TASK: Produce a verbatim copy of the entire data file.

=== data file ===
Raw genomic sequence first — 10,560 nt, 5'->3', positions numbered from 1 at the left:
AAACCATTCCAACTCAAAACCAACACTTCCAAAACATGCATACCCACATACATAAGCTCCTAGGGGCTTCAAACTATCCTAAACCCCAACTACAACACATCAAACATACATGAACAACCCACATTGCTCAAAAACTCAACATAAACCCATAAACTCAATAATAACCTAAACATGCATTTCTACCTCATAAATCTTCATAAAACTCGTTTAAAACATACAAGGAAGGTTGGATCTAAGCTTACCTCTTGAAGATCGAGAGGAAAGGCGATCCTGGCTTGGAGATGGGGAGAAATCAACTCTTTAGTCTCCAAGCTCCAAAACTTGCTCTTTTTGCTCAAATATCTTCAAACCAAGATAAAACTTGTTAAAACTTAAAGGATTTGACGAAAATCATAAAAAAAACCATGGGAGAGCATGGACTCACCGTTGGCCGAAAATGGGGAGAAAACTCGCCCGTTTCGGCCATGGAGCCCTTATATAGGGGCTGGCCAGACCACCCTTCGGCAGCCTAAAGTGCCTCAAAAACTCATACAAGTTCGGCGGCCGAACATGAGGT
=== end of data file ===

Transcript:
Raw genomic sequence first — 10,560 nt, 5'->3', positions numbered from 1 at the left:
AAACCATTCCAACTCAAAACCAACACTTCCAAAACATGCATACCCACATACATAAGCTCCTAGGGGCTTCAAACTATCCTAAACCCCAACTACAACACATCAAACATACATGAACAACCCACATTGCTCAAAAACTCAACATAAACCCATAAACTCAATAATAACCTAAACATGCATTTCTACCTCATAAATCTTCATAAAACTCGTTTAAAACATACAAGGAAGGTTGGATCTAAGCTTACCTCTTGAAGATCGAGAGGAAAGGCGATCCTGGCTTGGAGATGGGGAGAAATCAACTCTTTAGTCTCCAAGCTCCAAAACTTGCTCTTTTTGCTCAAATATCTTCAAACCAAGATAAAACTTGTTAAAACTTAAAGGATTTGACGAAAATCATAAAAAAAACCATGGGAGAGCATGGACTCACCGTTGGCCGAAAATGGGGAGAAAACTCGCCCGTTTCGGCCATGGAGCCCTTATATAGGGGCTGGCCAGACCACCCTTCGGCAGCCTAAAGTGCCTCAAAAACTCATACAAGTTCGGCGGCCGAACATGAGGT